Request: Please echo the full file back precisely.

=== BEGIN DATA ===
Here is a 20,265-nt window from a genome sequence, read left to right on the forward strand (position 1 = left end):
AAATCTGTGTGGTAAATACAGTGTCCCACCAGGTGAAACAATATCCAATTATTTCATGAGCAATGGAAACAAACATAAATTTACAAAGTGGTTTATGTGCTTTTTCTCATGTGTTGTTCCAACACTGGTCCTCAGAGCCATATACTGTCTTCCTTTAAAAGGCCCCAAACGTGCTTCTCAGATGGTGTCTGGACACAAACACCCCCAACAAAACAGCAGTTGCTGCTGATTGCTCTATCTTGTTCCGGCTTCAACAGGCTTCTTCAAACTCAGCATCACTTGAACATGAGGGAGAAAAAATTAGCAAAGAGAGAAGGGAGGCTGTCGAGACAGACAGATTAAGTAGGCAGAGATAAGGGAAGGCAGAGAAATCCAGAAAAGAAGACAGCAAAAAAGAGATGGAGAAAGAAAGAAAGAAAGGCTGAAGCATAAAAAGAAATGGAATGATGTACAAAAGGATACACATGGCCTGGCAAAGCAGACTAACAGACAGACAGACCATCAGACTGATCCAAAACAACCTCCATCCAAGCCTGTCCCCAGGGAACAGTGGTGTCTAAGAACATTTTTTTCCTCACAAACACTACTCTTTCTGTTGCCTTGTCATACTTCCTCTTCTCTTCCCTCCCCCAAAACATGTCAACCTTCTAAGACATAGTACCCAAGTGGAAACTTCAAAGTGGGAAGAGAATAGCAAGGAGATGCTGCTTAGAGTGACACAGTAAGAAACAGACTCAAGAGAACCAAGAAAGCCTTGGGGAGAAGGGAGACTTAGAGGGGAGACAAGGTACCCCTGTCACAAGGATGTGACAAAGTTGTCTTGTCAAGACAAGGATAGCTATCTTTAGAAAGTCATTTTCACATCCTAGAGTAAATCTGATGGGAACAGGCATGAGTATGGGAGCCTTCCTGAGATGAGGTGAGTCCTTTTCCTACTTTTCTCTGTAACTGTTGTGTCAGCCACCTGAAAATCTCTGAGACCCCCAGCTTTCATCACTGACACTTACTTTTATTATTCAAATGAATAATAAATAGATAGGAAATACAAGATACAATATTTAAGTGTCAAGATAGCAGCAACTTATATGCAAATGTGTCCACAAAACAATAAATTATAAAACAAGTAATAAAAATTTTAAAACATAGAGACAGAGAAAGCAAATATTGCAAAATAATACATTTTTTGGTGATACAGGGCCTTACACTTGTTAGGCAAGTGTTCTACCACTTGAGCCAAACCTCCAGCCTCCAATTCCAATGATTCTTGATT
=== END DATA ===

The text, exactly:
Here is a 20,265-nt window from a genome sequence, read left to right on the forward strand (position 1 = left end):
AAATCTGTGTGGTAAATACAGTGTCCCACCAGGTGAAACAATATCCAATTATTTCATGAGCAATGGAAACAAACATAAATTTACAAAGTGGTTTATGTGCTTTTTCTCATGTGTTGTTCCAACACTGGTCCTCAGAGCCATATACTGTCTTCCTTTAAAAGGCCCCAAACGTGCTTCTCAGATGGTGTCTGGACACAAACACCCCCAACAAAACAGCAGTTGCTGCTGATTGCTCTATCTTGTTCCGGCTTCAACAGGCTTCTTCAAACTCAGCATCACTTGAACATGAGGGAGAAAAAATTAGCAAAGAGAGAAGGGAGGCTGTCGAGACAGACAGATTAAGTAGGCAGAGATAAGGGAAGGCAGAGAAATCCAGAAAAGAAGACAGCAAAAAAGAGATGGAGAAAGAAAGAAAGAAAGGCTGAAGCATAAAAAGAAATGGAATGATGTACAAAAGGATACACATGGCCTGGCAAAGCAGACTAACAGACAGACAGACCATCAGACTGATCCAAAACAACCTCCATCCAAGCCTGTCCCCAGGGAACAGTGGTGTCTAAGAACATTTTTTTCCTCACAAACACTACTCTTTCTGTTGCCTTGTCATACTTCCTCTTCTCTTCCCTCCCCCAAAACATGTCAACCTTCTAAGACATAGTACCCAAGTGGAAACTTCAAAGTGGGAAGAGAATAGCAAGGAGATGCTGCTTAGAGTGACACAGTAAGAAACAGACTCAAGAGAACCAAGAAAGCCTTGGGGAGAAGGGAGACTTAGAGGGGAGACAAGGTACCCCTGTCACAAGGATGTGACAAAGTTGTCTTGTCAAGACAAGGATAGCTATCTTTAGAAAGTCATTTTCACATCCTAGAGTAAATCTGATGGGAACAGGCATGAGTATGGGAGCCTTCCTGAGATGAGGTGAGTCCTTTTCCTACTTTTCTCTGTAACTGTTGTGTCAGCCACCTGAAAATCTCTGAGACCCCCAGCTTTCATCACTGACACTTACTTTTATTATTCAAATGAATAATAAATAGATAGGAAATACAAGATACAATATTTAAGTGTCAAGATAGCAGCAACTTATATGCAAATGTGTCCACAAAACAATAAATTATAAAACAAGTAATAAAAATTTTAAAACATAGAGACAGAGAAAGCAAATATTGCAAAATAATACATTTTTTGGTGATACAGGGCCTTACACTTGTTAGGCAAGTGTTCTACCACTTGAGCCAAACCTCCAGCCTCCAATTCCAATGATTCTTGATT